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Super Bowl LIII

Brian Flores will now be a head coach, and he showed why

The Patriots’ defensive playcaller could open doors for other assistants of color

ATLANTA — What Brian Flores did to the Los Angeles Rams in Super Bowl LIII was tantamount to acing a final job interview. And although Flores, the New England Patriots’ defensive playcaller, had already done more than enough to become a head coach, his closing act with the Patriots should impress any prospective employer.

On Monday morning, Flores and his family are scheduled to take a private jet to South Florida, where the Miami Dolphins will introduce him as their next on-field leader. Let’s just say he’ll begin his new position on solid footing.

The Dolphins are excited – and understandably so – about beginning a new era under a man whose defense stifled the high-powered Rams offense throughout the Patriots’ 13-3 victory at Mercedes-Benz Stadium. Flores designed a strong game plan that clearly confused Rams quarterback Jared Goff. The Patriots won their sixth Super Bowl championship, matching the Pittsburgh Steelers for the most in NFL history, and Flores is moving on from the only organization for which he’s worked.

He’ll be missed, Patriots president Jonathan A. Kraft said.

“Brian’s been with us 15 years and he’s a true professional,” Kraft said as players and coaches celebrated around him in the visitors locker room. “He works incredibly hard. He’s a man of high character, high intellect and he burns to compete.”

What did Kraft think of Flores’ performance on his final day at the office?

“They scored 3 points,” Kraft said. “They were [second] in scoring in the league and they scored 3 points.”

Flores deflected both Kraft’s praise and questions about his big promotion.

“The players did a great job of giving ’em different looks,” Flores said. “We talked about stopping the run, we talked about limiting big plays … defending the deep part of the field.”

At Flores’ direction, the Patriots checked all the boxes.

Now, he’s about to check one: NFL head coach.

In this nearly completed NFL head coaching hiring cycle, Flores is an outlier.

The man expected to lead the Dolphins doesn’t look anything like Rams offensive whiz Sean McVay. While most teams that had openings were obsessed with finding the next McVay, the Dolphins took a road less traveled these days, focusing on a defensive-minded coach of color. And apparently, the Dolphins are getting one heck of a leader.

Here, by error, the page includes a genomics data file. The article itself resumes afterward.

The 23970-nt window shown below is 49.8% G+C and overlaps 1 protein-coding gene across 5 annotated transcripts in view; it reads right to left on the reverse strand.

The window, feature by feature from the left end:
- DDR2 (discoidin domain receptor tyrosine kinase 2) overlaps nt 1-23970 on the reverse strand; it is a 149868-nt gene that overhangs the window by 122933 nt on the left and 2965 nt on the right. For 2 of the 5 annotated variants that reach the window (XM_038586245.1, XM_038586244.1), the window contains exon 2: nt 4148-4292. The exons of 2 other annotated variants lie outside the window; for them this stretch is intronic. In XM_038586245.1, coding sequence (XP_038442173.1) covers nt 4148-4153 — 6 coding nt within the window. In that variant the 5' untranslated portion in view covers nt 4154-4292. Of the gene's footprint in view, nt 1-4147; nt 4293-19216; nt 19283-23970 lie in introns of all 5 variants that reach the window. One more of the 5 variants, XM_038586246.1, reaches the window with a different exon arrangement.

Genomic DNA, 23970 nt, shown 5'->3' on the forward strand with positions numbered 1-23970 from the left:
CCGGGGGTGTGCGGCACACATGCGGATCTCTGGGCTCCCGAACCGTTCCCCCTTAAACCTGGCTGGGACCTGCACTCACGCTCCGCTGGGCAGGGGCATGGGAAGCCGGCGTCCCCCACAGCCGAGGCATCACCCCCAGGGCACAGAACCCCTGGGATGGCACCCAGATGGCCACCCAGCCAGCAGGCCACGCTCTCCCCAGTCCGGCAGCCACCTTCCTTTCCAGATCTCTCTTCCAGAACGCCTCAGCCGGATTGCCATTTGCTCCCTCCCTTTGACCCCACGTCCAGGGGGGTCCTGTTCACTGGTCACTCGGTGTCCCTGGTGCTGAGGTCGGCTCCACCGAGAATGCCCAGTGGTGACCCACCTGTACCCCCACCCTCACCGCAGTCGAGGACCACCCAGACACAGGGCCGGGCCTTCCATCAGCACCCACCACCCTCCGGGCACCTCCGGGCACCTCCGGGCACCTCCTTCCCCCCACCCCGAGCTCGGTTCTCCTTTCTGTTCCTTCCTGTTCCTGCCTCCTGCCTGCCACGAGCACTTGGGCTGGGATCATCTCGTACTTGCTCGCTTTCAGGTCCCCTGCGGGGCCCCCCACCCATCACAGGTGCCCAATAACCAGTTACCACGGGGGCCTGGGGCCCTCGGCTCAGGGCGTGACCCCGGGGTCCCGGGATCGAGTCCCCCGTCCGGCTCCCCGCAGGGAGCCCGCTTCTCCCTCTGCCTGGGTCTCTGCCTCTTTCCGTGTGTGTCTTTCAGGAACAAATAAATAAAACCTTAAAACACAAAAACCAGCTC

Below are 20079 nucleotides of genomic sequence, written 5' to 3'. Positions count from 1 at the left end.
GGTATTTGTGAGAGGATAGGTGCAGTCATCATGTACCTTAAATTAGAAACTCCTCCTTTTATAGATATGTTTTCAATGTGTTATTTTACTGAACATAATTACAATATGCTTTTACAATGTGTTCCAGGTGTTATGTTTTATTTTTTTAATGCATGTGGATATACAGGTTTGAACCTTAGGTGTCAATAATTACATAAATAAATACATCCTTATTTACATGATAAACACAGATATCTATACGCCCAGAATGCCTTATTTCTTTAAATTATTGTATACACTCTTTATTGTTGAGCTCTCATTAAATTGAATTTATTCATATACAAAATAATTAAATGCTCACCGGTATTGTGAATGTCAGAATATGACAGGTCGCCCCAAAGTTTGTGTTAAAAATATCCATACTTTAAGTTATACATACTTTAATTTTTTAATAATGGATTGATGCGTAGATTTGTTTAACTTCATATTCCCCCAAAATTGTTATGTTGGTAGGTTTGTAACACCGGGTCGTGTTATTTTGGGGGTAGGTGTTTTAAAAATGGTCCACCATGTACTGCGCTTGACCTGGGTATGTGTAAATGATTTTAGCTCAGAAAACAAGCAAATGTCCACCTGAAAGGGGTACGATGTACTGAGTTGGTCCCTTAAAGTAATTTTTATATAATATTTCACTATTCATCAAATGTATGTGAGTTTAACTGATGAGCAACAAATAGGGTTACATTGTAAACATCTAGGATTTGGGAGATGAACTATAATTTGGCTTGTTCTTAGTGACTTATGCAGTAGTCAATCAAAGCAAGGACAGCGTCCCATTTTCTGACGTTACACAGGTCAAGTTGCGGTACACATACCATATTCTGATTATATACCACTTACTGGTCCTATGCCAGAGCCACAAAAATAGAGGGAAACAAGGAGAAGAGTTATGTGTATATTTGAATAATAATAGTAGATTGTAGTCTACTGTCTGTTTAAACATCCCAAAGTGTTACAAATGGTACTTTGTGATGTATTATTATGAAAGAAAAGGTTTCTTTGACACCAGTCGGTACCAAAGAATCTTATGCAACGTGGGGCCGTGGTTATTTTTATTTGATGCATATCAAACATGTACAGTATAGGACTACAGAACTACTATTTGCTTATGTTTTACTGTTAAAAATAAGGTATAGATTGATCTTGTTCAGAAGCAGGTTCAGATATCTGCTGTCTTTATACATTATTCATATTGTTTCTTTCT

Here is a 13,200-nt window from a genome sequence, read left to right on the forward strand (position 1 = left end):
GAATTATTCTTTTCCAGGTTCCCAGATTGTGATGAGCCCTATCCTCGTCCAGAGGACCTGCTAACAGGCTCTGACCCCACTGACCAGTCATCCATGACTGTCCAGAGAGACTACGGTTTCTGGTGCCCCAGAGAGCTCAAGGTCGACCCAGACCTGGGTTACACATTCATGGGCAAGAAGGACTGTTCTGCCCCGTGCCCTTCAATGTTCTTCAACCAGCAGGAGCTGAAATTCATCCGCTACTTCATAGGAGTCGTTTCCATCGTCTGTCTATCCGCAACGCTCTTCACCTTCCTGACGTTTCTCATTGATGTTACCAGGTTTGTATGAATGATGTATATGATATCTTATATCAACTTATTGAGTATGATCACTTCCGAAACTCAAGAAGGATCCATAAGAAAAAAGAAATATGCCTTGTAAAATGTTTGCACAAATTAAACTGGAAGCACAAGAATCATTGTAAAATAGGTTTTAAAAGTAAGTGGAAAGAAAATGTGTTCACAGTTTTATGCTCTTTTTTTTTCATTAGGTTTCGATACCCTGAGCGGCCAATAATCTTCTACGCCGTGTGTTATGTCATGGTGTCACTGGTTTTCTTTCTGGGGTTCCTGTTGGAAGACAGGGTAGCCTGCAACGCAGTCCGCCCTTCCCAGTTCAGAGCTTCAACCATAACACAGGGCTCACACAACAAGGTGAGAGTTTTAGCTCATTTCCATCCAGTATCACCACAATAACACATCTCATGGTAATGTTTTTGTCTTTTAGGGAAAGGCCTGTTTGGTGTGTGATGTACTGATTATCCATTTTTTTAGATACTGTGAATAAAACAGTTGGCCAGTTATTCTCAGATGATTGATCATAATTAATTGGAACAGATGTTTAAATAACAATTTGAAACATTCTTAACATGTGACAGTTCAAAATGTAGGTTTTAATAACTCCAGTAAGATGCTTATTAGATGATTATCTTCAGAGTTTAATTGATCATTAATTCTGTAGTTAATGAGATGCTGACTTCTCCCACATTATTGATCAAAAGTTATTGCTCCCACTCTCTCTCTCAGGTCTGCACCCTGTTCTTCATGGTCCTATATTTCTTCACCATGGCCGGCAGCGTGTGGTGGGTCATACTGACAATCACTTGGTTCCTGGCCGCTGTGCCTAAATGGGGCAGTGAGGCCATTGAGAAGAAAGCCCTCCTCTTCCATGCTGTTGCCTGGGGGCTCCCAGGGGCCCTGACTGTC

Flores, who turns 38 on Feb. 24, is described as an outstanding teacher who both commands respect and gives it when earned, several Patriots players said. His best attributes are his smarts, mettle — he’s from one of the toughest neighborhoods in New York – and ability to persuade those under him to strive toward a common goal. Flores, they add, is an even better man than he is a coach.

From all accounts, he’s the type of person who’s capable of shouldering a lot, which is good. Because besides his task of returning the Dolphins to prominence (they’ve earned only two playoff berths in the past 17 seasons), Flores also will be counted on to take up the mantle for assistant coaches of color. Flores, the son of Honduran immigrants, is the only nonwhite who has been tapped to fill any of the eight head-coach openings this cycle.

Many minority coaches are frustrated about what has occurred, and how Flores fares with the Dolphins could have a big effect on whether doors open for them next year. In a perfect world, Flores’ performance would impact only Flores. Coming from where he does, however, Flores knows overcoming challenges only makes one stronger.

“Coach Flo isn’t the type to back down from anything,” New England linebacker Dont’a Hightower said. “He sees something that has to be done, something that has to be [overcome], and he just figures out how to do it. No matter what the situation is, no matter whether anyone else thinks about it, coach Flo just goes to work.”

For 11 years, Flores has been grinding as a Patriots assistant, learning from arguably the greatest coach in the history of professional sports: Bill Belichick. The former Boston College linebacker initially worked in New England’s scouting department, joining the organization after graduating in 2004.